Depending on how you count your days, Maine’s history is either thousands of years old or just shy of two hundred. The earliest humans recorded in Maine were the Red Paint People who are believed to have been here between 3000 B.C. and 1000 B.C. And you think YOU’RE a true Mainer! After that time a variety of towns were created before it officially became Maine in 1820. All of this means that there’s a whole lot of history hanging out in these parts! If you love learning about Vacationland’s past, you’ll want to visit the most historic towns in Maine, listed here. They might not necessarily be the oldest, but they come with some pretty cool stories!
1. Brunswick, Cumberland County
Brunswick is home to the Harriet Beecher Stowe House. This is the home where abolitionist writer Harriet Beecher Stowe wrote Uncle Tom's Cabin. The Stowe family only spent two years living here, but Harriet called them the "happiest and healthiest" of her life. This was also the home of Henry Wadsworth Longfellow for a short time when he was a student. Today, the house is managed by Bowdoin College.
2. Old Orchard Beach, York County
Once the playground of the wealthy, OOB has earned a reputation as the most hopping beach town in Maine. What you might not know, however, is that it's also home to the state's oldest amusement park. Despite rides that feel modern, Palace Playland was built in 1910. And, it's the only oceanside amusement park in New England. This is a wonderful place to spend a summer day.
3. Castine, Hancock County
Castine is the place to go for Maine maritime history. It's home to Bowdoin Schooner, which was built in 1921 for Arctic exploration. Today the tall ship is the flagship of the Maine Maritime Academy in Castine. She is considered one of the strongest wooden vessels ever made. In fact, it journeyed above the Arctic Circle 26 times between 1921 and 1954!
4. Kittery, York County
Kittery was settled in 1623 by the British and in 1647 was finally incorporated. While some will argue that other towns are older, Kittery is the oldest incorporated town in Maine. It's still home to some of the most historic buildings in the state, including The First Congregational Church which was formed in 1714 and is the oldest church building in continuous use in the state.
5. Augusta, Kennebec County
Most everyone knows Augusta as our state's capital, but the history goes much further than that. Today it's the location of the oldest surviving wooden fort in America. Old Fort Western was built in 1754 by a Boston company looking to solidify British influence in the area and marginalize the local Abenaki Indians, who were allied with the French. Later, Benedict Arnold stayed here before advancing in his journey to capture Quebec. Today visitors can see historical re-enactments performed by trained volunteers.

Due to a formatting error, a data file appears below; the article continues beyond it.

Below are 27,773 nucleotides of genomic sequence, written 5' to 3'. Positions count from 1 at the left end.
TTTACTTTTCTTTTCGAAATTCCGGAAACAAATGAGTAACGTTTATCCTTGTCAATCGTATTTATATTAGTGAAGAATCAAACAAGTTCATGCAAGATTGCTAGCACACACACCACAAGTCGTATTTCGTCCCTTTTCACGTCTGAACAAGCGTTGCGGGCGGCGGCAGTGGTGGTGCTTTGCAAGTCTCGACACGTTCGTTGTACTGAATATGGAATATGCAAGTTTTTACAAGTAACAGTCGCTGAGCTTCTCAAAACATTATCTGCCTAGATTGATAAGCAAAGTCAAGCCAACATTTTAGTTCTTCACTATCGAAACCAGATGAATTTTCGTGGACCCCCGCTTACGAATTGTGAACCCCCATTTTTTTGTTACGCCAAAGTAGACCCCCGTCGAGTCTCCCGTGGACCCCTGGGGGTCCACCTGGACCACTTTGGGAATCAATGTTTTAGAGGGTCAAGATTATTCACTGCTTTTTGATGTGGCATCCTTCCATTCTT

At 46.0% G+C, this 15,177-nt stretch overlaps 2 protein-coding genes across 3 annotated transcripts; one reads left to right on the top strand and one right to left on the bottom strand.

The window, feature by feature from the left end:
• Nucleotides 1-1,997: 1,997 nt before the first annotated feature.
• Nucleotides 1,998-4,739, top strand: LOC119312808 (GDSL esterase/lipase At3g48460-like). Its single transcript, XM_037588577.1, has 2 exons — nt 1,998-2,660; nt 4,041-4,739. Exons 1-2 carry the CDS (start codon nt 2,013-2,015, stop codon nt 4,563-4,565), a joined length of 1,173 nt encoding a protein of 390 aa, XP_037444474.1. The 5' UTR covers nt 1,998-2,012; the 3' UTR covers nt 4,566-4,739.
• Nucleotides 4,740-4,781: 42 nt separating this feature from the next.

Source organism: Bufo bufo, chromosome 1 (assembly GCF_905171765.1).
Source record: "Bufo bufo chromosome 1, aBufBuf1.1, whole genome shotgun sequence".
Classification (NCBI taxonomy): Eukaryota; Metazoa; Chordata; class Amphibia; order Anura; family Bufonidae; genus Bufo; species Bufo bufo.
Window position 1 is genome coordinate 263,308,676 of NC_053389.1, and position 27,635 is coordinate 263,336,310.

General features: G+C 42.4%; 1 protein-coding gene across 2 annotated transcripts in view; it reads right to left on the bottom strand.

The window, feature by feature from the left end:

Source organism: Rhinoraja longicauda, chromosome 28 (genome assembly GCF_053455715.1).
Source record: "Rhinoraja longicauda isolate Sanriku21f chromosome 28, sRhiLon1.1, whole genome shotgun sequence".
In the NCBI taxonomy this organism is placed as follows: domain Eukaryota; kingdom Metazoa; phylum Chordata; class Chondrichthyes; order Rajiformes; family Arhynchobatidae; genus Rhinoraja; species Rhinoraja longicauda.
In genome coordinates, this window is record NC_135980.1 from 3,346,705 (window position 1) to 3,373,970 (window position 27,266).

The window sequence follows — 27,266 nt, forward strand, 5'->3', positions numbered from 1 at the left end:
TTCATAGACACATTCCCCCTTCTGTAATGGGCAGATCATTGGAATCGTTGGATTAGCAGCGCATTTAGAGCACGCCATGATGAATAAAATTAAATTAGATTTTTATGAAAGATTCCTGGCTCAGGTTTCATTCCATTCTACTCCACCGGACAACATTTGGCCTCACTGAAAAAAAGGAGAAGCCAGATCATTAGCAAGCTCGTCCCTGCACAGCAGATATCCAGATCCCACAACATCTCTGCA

6. Freeport, Cumberland County
You might know this Maine town as a shopping mecca, but it also played host to a very important business meeting in the mid-1800s. Maine's oldest standing tavern, the Jameson Tavern was built in 1779. Records show that commissioners met in the northeast corner of the second floor of the inn to sign the papers that gave Maine independence from Massachusetts. Today, a plaque placed by the Daughters of the Revolution in 1914 commemorates the event.
7. Portland, Cumberland County
Maine's biggest city is chock full of history! From the historic homes that line the streets of the West End to the lesser-known places tucked away on Munjoy Hill, there's plenty to keep history buffs busy here. Make sure to see the childhood home of Longfellow, Maine's beloved poet. Also check out the Abyssinian Meeting House, the third oldest standing African American meeting house.
8. Friendship, Knox County
Besides being the friendliest sounding town in Maine, Friendship also comes with some fun history. It was originally called "Meduncook," meaning "bay at the end of the sandbar." After surviving through raids by both Native Americans and the French, it was incorporated in 1807 as "Friendship." It went on to become an important hub for Maine boatbuilding. This history is celebrated every summer with the annual Friendship Sloop Races, an homage to the creation of the first Friendship Sloop.
9. Sabbathday Lake Shaker Village, Cumberland County
Maine is home to the only active Shaker village in the world - Sabbathday Lake Shaker Village. It was established in 1783 by a group of Shaker missionaries, who first called the area "Thompson's Pond Plantation." Today, the Village continues to be a place where Shakers live, work, and pray.
It includes 17 historic structures, which date from the 1780s through the 1950s, located on 1,800 acres of farm and forest land.
10. Paris, Oxford County
Originally named "Township Number 4," the colonists here received significant help from the French back in 1793 during the Revolutionary War. To honor that, the name was changed to Paris! This is interesting, but what's really cool is that all non-China made American Flyer sleds are made here in Paris!